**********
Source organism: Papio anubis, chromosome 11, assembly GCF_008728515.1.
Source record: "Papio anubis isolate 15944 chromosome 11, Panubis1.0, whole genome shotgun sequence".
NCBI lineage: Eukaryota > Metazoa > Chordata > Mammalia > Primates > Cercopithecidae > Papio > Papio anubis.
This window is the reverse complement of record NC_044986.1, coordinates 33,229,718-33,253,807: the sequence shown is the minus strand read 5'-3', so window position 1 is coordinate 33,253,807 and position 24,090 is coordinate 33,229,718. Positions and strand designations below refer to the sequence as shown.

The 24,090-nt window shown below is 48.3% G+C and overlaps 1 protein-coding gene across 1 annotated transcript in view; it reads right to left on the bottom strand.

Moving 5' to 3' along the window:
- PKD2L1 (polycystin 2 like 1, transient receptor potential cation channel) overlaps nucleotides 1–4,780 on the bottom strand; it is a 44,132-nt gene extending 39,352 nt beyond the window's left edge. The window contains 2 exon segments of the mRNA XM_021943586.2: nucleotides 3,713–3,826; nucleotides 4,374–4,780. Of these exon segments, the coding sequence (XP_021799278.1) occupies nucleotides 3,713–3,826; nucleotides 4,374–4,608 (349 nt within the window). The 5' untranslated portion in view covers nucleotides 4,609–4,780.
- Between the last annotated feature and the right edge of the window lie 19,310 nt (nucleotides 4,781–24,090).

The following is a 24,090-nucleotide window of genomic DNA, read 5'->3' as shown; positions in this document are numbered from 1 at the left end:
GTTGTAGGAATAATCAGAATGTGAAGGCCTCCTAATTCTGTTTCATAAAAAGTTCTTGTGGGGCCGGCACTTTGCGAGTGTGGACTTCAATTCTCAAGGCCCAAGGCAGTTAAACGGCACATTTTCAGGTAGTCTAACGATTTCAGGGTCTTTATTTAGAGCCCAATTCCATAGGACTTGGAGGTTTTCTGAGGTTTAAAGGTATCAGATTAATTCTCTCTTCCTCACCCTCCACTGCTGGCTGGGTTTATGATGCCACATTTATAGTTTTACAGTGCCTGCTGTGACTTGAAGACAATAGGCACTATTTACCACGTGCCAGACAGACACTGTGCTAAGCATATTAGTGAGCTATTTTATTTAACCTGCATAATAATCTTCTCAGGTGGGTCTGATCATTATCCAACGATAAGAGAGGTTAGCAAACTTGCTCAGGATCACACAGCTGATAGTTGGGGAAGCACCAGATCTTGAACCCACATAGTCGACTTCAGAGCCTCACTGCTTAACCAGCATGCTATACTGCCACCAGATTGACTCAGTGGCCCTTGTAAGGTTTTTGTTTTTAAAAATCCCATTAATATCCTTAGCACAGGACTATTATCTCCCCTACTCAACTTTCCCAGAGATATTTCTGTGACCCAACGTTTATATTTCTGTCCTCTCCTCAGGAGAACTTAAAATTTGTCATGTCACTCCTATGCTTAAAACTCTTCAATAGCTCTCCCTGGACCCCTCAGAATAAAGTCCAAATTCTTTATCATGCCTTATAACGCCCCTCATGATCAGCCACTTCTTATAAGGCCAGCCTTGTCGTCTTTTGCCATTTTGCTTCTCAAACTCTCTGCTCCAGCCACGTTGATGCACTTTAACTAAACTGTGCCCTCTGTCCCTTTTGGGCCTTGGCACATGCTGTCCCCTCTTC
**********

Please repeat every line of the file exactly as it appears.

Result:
Source organism: Papio anubis, chromosome 11, assembly GCF_008728515.1.
Source record: "Papio anubis isolate 15944 chromosome 11, Panubis1.0, whole genome shotgun sequence".
NCBI lineage: Eukaryota > Metazoa > Chordata > Mammalia > Primates > Cercopithecidae > Papio > Papio anubis.
This window is the reverse complement of record NC_044986.1, coordinates 33,229,718-33,253,807: the sequence shown is the minus strand read 5'-3', so window position 1 is coordinate 33,253,807 and position 24,090 is coordinate 33,229,718. Positions and strand designations below refer to the sequence as shown.

The 24,090-nt window shown below is 48.3% G+C and overlaps 1 protein-coding gene across 1 annotated transcript in view; it reads right to left on the bottom strand.

Moving 5' to 3' along the window:
- PKD2L1 (polycystin 2 like 1, transient receptor potential cation channel) overlaps nucleotides 1–4,780 on the bottom strand; it is a 44,132-nt gene extending 39,352 nt beyond the window's left edge. The window contains 2 exon segments of the mRNA XM_021943586.2: nucleotides 3,713–3,826; nucleotides 4,374–4,780. Of these exon segments, the coding sequence (XP_021799278.1) occupies nucleotides 3,713–3,826; nucleotides 4,374–4,608 (349 nt within the window). The 5' untranslated portion in view covers nucleotides 4,609–4,780.
- Between the last annotated feature and the right edge of the window lie 19,310 nt (nucleotides 4,781–24,090).

The following is a 24,090-nucleotide window of genomic DNA, read 5'->3' as shown; positions in this document are numbered from 1 at the left end:
GTTGTAGGAATAATCAGAATGTGAAGGCCTCCTAATTCTGTTTCATAAAAAGTTCTTGTGGGGCCGGCACTTTGCGAGTGTGGACTTCAATTCTCAAGGCCCAAGGCAGTTAAACGGCACATTTTCAGGTAGTCTAACGATTTCAGGGTCTTTATTTAGAGCCCAATTCCATAGGACTTGGAGGTTTTCTGAGGTTTAAAGGTATCAGATTAATTCTCTCTTCCTCACCCTCCACTGCTGGCTGGGTTTATGATGCCACATTTATAGTTTTACAGTGCCTGCTGTGACTTGAAGACAATAGGCACTATTTACCACGTGCCAGACAGACACTGTGCTAAGCATATTAGTGAGCTATTTTATTTAACCTGCATAATAATCTTCTCAGGTGGGTCTGATCATTATCCAACGATAAGAGAGGTTAGCAAACTTGCTCAGGATCACACAGCTGATAGTTGGGGAAGCACCAGATCTTGAACCCACATAGTCGACTTCAGAGCCTCACTGCTTAACCAGCATGCTATACTGCCACCAGATTGACTCAGTGGCCCTTGTAAGGTTTTTGTTTTTAAAAATCCCATTAATATCCTTAGCACAGGACTATTATCTCCCCTACTCAACTTTCCCAGAGATATTTCTGTGACCCAACGTTTATATTTCTGTCCTCTCCTCAGGAGAACTTAAAATTTGTCATGTCACTCCTATGCTTAAAACTCTTCAATAGCTCTCCCTGGACCCCTCAGAATAAAGTCCAAATTCTTTATCATGCCTTATAACGCCCCTCATGATCAGCCACTTCTTATAAGGCCAGCCTTGTCGTCTTTTGCCATTTTGCTTCTCAAACTCTCTGCTCCAGCCACGTTGATGCACTTTAACTAAACTGTGCCCTCTGTCCCTTTTGGGCCTTGGCACATGCTGTCCCCTCTTC